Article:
It is certain the job climate has become very competitive, and will not back down soon. As a young graduate or a job seeker, there are a few stuff you need to do in order to stand out or differentiate yourself from others. Your Curriculum Vitae (CV) or Resume needs to be worked on. You need to know what to include on your CV or resume!
What is a CV?
A curriculum vitae (CV) is a precise and concise summary of a person’s career, qualifications, and education. Note that the words are ‘precise‘ and ‘concise‘. Curriculum Vitae is Latin for “course of life.”
Although resumes and CVs are used interchangeably sometimes, there are quite some distinctions between the two. While the European people will describe all job application documents as CV, including a resume, the United States and Canadian people will use both CV and resume interchangeably, without a clear distinction. It is best to get clarification if you are unsure of the type of paper to submit.
Cvs are very elaborate, covering a full history of your academic credentials and, among others, while resumes are very concise (preferably 2-3 pages) emphasizing skills.
In a CV, academic accomplishments come first, while skills and proficiency is emphasized on a resume.
This article outlines what to include in your CV or resume.
Importance of a Good CV or Resume
Knowing what to write and how to do it is crucial to your success because a well-written CV could mean the difference between getting an interview for your desired job or not.
Make your CV stand out because it will be the first thing an employer looks at.
Consider a CV as a crucial tool for selling yourself to potential employers so that you stand out and they would want to meet you. Use your CV to highlight everything an employer should know about you- education, achievements, skills, and abilities.
What to Include in your CV or resume
- Name and Contact Details
- Personal Profile
- Core Competencies/Skills
- Work Experience/Employment History
- Awards and Professional Affiliations
- Hobbies and Interest
- Name and Contact Details:
The first and most important element to be written on your CV is your name. Your first name and surname is required. If you have any professional title, put it together with your name. Your name should act as the title of the CV, and not the word ‘CV’ itself. Your contact details may sit comfortably next in line to your name. Your e-mail address, phone number, and full address are required. E.g.
2. Personal Profile:
This should not be over four (4) lines. Your personal profile should give the potential employer a summary of who you are, your professional background, your transferrable skills, and your current career objectives.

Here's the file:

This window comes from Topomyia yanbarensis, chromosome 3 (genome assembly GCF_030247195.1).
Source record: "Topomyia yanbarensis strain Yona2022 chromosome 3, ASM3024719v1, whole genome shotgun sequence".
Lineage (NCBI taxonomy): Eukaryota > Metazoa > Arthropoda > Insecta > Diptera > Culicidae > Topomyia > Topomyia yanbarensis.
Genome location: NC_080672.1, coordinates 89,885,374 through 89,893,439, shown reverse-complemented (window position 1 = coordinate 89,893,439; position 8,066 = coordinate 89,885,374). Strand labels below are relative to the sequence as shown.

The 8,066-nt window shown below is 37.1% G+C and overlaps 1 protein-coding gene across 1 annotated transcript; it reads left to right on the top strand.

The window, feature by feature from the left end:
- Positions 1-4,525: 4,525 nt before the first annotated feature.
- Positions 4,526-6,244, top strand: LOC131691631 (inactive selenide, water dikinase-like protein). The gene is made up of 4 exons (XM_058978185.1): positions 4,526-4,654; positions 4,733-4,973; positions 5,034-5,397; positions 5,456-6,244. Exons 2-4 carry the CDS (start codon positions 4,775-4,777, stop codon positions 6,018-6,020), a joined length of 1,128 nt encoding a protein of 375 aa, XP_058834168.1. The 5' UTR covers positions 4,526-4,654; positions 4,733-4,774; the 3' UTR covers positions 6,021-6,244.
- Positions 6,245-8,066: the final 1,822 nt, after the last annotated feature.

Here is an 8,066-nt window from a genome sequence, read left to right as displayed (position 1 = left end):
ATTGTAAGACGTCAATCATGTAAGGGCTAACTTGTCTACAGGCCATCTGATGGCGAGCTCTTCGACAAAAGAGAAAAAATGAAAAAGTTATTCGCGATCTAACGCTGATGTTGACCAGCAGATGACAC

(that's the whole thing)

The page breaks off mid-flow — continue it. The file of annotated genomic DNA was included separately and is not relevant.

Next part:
Since 2015, I have worked in the construction sector as a skilled joiner with experience in groundwork, concrete finishing, and steel fixing. I have supported many trades throughout the year as a skilled laborer. After a period of training and personal growth that has expanded my skills, I am eager to get back to work.
3. Skills/Core Competencies
Core competencies or key skills sections are typically found beneath your personal profile. At least, list six to ten of your strongest qualities that would convince the recruiting manager you are a good fit for the position. Note that the skills can be hard or soft.
Excellent interpersonal skills
Expert knowledge of a variety of programming languages including Java, Python, C,. ……….
4. Work Experience
Theoretically, your most recent position should occupy the most space because it represents the pinnacle of your professional trajectory, and best represents your skills, as a result.
Include your employment dates, your work title, the firm, a line describing the position, and bullet points outlining your responsibilities, competencies, and accomplishments for each position.
The reverse-chronological sequence must be used when listing your schooling. You must at the very least list the title of your degree or qualification, the institution where you studied or the organization that awarded it, your grade, and the days you spent studying for or earning the qualification.
If you’re just starting out in your profession and your schooling is still one of the strongest selling points on your resume, you can add bullet points beneath each institution that detail the pertinent modules, assignments, placements, and talents.
B.Sc. Business Administration
Kwame Nkrumah University of Science and Technology, Kumasi.
You might also think about including qualifications and accolades on your resume. We may tie awards to academia, business, employment, or volunteer effort. For example, Awarded the 2015 Best Speaker at the 62nd Independence Day Celebrations Debate Competition.
7. Hobbies and Interests:
If you think it will help your application in some manner, you can add a section to your CV called Hobbies and Interests. Just be careful not to overshare and make sure they aren’t generic.
Others you can add
Volunteering can seem great on your resume, especially if it relates to the position you’re seeking for. Including this kind of experience on your resume is a terrific method to make up for employment gaps, strengthen your work history if you’re changing careers, or boost your resume as a recent graduate.
It is important to promote your involvement in your industry and show your dedication to your job on your CV if you belong to a few professional organizations.
Just as some information is always appropriate to include on your CV, there are some that are not. Our next featured article will expose some of these elements which should not be included in our CV.
What to Include in your CV or Resume
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